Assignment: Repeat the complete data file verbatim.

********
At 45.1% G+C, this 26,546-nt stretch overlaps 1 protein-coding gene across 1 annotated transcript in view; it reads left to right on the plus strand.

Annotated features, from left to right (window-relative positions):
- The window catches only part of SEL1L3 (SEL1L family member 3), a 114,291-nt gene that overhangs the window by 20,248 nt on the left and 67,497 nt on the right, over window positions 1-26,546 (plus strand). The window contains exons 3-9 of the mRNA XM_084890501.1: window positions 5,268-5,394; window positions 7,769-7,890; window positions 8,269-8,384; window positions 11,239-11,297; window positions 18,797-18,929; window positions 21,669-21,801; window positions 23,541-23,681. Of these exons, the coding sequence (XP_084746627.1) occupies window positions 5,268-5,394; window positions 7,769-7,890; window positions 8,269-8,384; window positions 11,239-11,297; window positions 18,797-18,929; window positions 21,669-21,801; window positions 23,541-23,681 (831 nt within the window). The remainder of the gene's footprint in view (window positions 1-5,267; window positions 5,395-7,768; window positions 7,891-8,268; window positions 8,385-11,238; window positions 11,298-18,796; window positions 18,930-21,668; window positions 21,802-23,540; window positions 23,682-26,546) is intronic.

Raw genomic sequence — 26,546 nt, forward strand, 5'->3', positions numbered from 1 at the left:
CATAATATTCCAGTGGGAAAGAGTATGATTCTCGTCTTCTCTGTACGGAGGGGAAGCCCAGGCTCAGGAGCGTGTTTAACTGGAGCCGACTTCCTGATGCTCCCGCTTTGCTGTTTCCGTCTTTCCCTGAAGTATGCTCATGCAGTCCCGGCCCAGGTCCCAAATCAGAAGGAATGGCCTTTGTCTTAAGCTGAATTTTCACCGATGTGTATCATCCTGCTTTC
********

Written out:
At 45.1% G+C, this 26,546-nt stretch overlaps 1 protein-coding gene across 1 annotated transcript in view; it reads left to right on the plus strand.

Annotated features, from left to right (window-relative positions):
- The window catches only part of SEL1L3 (SEL1L family member 3), a 114,291-nt gene that overhangs the window by 20,248 nt on the left and 67,497 nt on the right, over window positions 1-26,546 (plus strand). The window contains exons 3-9 of the mRNA XM_084890501.1: window positions 5,268-5,394; window positions 7,769-7,890; window positions 8,269-8,384; window positions 11,239-11,297; window positions 18,797-18,929; window positions 21,669-21,801; window positions 23,541-23,681. Of these exons, the coding sequence (XP_084746627.1) occupies window positions 5,268-5,394; window positions 7,769-7,890; window positions 8,269-8,384; window positions 11,239-11,297; window positions 18,797-18,929; window positions 21,669-21,801; window positions 23,541-23,681 (831 nt within the window). The remainder of the gene's footprint in view (window positions 1-5,267; window positions 5,395-7,768; window positions 7,891-8,268; window positions 8,385-11,238; window positions 11,298-18,796; window positions 18,930-21,668; window positions 21,802-23,540; window positions 23,682-26,546) is intronic.

Raw genomic sequence — 26,546 nt, forward strand, 5'->3', positions numbered from 1 at the left:
CATAATATTCCAGTGGGAAAGAGTATGATTCTCGTCTTCTCTGTACGGAGGGGAAGCCCAGGCTCAGGAGCGTGTTTAACTGGAGCCGACTTCCTGATGCTCCCGCTTTGCTGTTTCCGTCTTTCCCTGAAGTATGCTCATGCAGTCCCGGCCCAGGTCCCAAATCAGAAGGAATGGCCTTTGTCTTAAGCTGAATTTTCACCGATGTGTATCATCCTGCTTTC